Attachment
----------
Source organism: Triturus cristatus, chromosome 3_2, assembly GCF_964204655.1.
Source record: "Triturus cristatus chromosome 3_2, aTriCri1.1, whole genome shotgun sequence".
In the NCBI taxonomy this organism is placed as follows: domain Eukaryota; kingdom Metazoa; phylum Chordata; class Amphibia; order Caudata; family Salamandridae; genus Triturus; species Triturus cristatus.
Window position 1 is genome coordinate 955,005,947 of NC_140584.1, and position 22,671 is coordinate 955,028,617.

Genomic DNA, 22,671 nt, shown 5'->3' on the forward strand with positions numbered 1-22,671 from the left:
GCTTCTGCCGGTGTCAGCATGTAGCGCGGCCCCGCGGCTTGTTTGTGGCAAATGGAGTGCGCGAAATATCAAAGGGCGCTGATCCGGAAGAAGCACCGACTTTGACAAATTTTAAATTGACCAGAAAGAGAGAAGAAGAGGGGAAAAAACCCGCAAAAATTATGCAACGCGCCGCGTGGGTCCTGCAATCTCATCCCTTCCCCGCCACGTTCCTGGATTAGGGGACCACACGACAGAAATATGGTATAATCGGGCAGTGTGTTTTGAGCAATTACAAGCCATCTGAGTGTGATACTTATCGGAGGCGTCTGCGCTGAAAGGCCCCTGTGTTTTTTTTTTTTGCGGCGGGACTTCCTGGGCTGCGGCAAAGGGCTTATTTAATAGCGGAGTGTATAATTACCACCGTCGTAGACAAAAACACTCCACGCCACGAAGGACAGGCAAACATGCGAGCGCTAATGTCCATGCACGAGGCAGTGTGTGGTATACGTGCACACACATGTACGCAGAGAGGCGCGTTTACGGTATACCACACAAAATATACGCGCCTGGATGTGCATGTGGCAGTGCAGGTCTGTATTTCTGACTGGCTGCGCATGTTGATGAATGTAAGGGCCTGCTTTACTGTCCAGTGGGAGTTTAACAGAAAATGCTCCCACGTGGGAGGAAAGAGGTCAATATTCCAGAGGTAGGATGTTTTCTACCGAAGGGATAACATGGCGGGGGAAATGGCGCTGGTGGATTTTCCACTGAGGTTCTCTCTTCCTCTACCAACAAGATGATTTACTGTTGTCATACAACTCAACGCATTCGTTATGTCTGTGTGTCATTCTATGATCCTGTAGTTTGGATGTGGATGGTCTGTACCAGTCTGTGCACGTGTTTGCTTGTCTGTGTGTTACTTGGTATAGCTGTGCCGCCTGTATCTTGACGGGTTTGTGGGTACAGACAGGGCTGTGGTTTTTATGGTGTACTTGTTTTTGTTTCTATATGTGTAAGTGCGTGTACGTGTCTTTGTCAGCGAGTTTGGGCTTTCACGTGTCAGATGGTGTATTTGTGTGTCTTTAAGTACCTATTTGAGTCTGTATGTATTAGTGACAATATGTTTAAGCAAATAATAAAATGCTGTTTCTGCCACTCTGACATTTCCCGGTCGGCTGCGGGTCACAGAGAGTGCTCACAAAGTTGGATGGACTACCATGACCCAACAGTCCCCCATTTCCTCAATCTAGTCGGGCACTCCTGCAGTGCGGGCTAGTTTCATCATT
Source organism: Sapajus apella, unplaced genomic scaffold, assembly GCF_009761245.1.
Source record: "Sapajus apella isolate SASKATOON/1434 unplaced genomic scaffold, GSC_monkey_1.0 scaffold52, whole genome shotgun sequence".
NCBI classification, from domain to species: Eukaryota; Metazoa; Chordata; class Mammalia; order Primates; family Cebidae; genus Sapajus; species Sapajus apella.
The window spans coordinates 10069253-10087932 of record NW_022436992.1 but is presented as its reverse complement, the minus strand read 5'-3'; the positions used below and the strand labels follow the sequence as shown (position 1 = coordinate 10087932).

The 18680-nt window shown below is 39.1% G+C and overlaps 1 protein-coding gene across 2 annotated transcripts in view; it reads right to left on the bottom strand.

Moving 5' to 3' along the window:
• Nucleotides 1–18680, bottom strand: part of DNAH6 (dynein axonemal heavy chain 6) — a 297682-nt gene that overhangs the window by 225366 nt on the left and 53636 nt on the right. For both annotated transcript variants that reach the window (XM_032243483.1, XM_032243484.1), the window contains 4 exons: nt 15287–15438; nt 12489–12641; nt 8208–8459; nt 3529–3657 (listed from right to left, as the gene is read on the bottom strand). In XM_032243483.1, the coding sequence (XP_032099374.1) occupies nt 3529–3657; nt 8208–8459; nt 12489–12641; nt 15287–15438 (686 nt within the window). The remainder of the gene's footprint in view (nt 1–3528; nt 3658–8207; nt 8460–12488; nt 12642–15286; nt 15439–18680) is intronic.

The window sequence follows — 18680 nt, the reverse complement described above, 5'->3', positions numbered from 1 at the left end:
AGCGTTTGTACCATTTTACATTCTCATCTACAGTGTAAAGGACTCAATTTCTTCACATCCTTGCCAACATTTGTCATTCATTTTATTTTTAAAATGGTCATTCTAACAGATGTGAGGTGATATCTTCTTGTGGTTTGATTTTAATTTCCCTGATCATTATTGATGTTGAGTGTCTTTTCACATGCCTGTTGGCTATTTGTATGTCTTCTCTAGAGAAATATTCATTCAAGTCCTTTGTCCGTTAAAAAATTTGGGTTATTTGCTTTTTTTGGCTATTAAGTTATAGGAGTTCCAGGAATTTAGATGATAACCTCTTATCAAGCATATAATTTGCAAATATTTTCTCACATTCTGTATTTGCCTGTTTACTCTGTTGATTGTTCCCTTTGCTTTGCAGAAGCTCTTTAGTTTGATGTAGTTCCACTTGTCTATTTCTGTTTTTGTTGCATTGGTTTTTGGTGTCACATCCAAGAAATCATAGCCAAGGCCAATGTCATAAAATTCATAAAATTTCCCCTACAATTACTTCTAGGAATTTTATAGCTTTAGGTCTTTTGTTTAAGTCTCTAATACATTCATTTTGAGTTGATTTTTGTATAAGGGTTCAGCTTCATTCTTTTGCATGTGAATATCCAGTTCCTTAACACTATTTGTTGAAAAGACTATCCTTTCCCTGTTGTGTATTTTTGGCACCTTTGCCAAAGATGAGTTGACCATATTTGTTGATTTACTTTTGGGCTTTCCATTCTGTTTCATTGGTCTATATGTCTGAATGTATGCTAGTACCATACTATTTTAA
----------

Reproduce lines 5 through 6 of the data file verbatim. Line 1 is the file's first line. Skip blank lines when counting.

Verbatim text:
Genomic DNA, 22,671 nt, shown 5'->3' on the forward strand with positions numbered 1-22,671 from the left:
GCTTCTGCCGGTGTCAGCATGTAGCGCGGCCCCGCGGCTTGTTTGTGGCAAATGGAGTGCGCGAAATATCAAAGGGCGCTGATCCGGAAGAAGCACCGACTTTGACAAATTTTAAATTGACCAGAAAGAGAGAAGAAGAGGGGAAAAAACCCGCAAAAATTATGCAACGCGCCGCGTGGGTCCTGCAATCTCATCCCTTCCCCGCCACGTTCCTGGATTAGGGGACCACACGACAGAAATATGGTATAATCGGGCAGTGTGTTTTGAGCAATTACAAGCCATCTGAGTGTGATACTTATCGGAGGCGTCTGCGCTGAAAGGCCCCTGTGTTTTTTTTTTTTGCGGCGGGACTTCCTGGGCTGCGGCAAAGGGCTTATTTAATAGCGGAGTGTATAATTACCACCGTCGTAGACAAAAACACTCCACGCCACGAAGGACAGGCAAACATGCGAGCGCTAATGTCCATGCACGAGGCAGTGTGTGGTATACGTGCACACACATGTACGCAGAGAGGCGCGTTTACGGTATACCACACAAAATATACGCGCCTGGATGTGCATGTGGCAGTGCAGGTCTGTATTTCTGACTGGCTGCGCATGTTGATGAATGTAAGGGCCTGCTTTACTGTCCAGTGGGAGTTTAACAGAAAATGCTCCCACGTGGGAGGAAAGAGGTCAATATTCCAGAGGTAGGATGTTTTCTACCGAAGGGATAACATGGCGGGGGAAATGGCGCTGGTGGATTTTCCACTGAGGTTCTCTCTTCCTCTACCAACAAGATGATTTACTGTTGTCATACAACTCAACGCATTCGTTATGTCTGTGTGTCATTCTATGATCCTGTAGTTTGGATGTGGATGGTCTGTACCAGTCTGTGCACGTGTTTGCTTGTCTGTGTGTTACTTGGTATAGCTGTGCCGCCTGTATCTTGACGGGTTTGTGGGTACAGACAGGGCTGTGGTTTTTATGGTGTACTTGTTTTTGTTTCTATATGTGTAAGTGCGTGTACGTGTCTTTGTCAGCGAGTTTGGGCTTTCACGTGTCAGATGGTGTATTTGTGTGTCTTTAAGTACCTATTTGAGTCTGTATGTATTAGTGACAATATGTTTAAGCAAATAATAAAATGCTGTTTCTGCCACTCTGACATTTCCCGGTCGGCTGCGGGTCACAGAGAGTGCTCACAAAGTTGGATGGACTACCATGACCCAACAGTCCCCCATTTCCTCAATCTAGTCGGGCACTCCTGCAGTGCGGGCTAGTTTCATCATT